Cherry plum tends to flower very early - before the winter is out. Its flowers grow singly, rather than in clusters. Another early flowering tree. Blackthorn blossom appears in late winter or early spring, long before its leaves unfold. Its frothy white blooms stand out against the wintry hedgerow. Male alder catkins are long and dark green whereas female catkins are small and egg-shaped. These female catkins will eventually develop into the woody 'cones' that holds the seeds.
At the right time of year fruits and seeds are a great character to help with identification. They vary in shape, appearance and size from hard nuts to soft berries. Look at the colour and feel the texture of the outer surface of the fruit. Is it smooth, hairy, prickly, rough or papery, soft, hard or dry? Consider opening fruits up to reveal the seeds inside, which can also be a useful identifying feature. Take note of whether fruits or seeds appear singly, such as crab apples, or in groups like the umbrella-like clusters of elderberries.
The fruit types of broadleaf trees vary greatly and include samaras, nuts, catkins, berries, stone fruits, apples or pears, capsules and cones.
Samaras are papery, winged fruits. Their 'wings' can be in pairs field maple and sycamore or single hornbeam, ash. Nuts are usually dry and woody. Some are unmistakeable such as the shiny brown sweet chestnuts. Catkins are long and dangly and becoming fluffy masses of seeds in summer willows and birches. Berries are soft and juicy fruits often containing several seeds elder and guelder rose.
Stone fruits have a fleshy exterior and a single stone inside plums, cherries and sloes. Apples or pears are larger fleshy fruits with many seeds inside crab apple, Plymouth pear. Capsules are seeds contained within capsules of varying shapes and colours like the bright pink capsules of spindle which split open to reveal bright orange seeds. Cones - alder has fruits that look like dry, woody cones that remain on the tree all year. Out of season you can look around the base of the tree to find old fruits or seeds that may help.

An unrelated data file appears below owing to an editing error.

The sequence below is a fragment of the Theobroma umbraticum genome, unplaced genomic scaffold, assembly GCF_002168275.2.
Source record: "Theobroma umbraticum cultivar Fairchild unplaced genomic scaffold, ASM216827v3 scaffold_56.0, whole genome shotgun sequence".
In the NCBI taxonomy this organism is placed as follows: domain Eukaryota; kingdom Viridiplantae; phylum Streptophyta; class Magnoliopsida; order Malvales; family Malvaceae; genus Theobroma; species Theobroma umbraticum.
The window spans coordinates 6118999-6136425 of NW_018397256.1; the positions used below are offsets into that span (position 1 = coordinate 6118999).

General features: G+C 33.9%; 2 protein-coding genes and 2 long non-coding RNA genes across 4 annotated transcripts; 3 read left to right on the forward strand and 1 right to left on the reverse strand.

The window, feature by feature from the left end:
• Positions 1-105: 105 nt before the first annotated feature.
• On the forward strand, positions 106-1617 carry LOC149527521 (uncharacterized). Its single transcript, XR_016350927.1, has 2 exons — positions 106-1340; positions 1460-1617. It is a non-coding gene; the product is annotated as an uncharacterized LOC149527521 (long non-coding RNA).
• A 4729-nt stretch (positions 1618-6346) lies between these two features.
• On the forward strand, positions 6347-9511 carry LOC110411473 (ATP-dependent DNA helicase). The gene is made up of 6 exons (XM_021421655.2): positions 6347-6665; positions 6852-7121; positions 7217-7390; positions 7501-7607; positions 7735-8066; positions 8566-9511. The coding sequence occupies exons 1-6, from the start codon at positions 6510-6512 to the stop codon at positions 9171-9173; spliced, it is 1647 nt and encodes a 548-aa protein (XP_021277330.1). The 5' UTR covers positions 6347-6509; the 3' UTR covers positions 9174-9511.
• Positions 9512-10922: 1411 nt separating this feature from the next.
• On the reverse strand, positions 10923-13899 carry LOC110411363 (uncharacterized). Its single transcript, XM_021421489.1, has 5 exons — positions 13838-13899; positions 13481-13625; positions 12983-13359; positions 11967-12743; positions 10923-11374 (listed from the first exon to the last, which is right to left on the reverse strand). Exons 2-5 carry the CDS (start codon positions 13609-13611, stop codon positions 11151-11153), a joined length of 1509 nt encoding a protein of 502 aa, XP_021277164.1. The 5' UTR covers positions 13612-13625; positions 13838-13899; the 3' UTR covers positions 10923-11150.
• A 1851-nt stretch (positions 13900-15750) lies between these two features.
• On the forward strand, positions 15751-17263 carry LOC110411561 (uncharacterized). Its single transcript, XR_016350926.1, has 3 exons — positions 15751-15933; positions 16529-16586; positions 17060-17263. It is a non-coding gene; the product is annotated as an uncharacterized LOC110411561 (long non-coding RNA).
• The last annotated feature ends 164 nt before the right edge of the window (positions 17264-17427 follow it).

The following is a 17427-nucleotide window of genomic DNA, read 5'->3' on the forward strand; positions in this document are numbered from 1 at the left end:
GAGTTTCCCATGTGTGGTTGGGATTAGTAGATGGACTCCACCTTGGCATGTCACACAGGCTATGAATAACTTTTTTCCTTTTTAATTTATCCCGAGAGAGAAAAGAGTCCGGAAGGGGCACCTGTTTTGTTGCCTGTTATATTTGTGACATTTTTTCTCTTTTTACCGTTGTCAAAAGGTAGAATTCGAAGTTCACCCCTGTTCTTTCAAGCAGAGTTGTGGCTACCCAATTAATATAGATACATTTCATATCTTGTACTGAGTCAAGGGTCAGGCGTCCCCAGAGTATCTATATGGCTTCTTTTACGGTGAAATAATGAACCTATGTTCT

But bear in mind they may have come from a neighbouring tree. Cones are formed of scales which overlap one another for example in pines or larches or are fused together such as those of the cypresses. Cones can vary in appearance and can also be highly modified. Look at the different shapes and sizes from elongated and cylindrical to oval and round. Buds are usually on twigs throughout winter. When they are at the end of the twig they are called terminal buds and are often the largest buds.
Those growing along the twig are lateral buds and these can have one of three main arrangements. Alternate buds are arranged in turn on opposite sides of the stem rowan, hawthorn, hazel, elms and limes. Opposite buds are in pairs placed directly either side of the stem ash, dogwood, spindle, sycamore and Norway maple.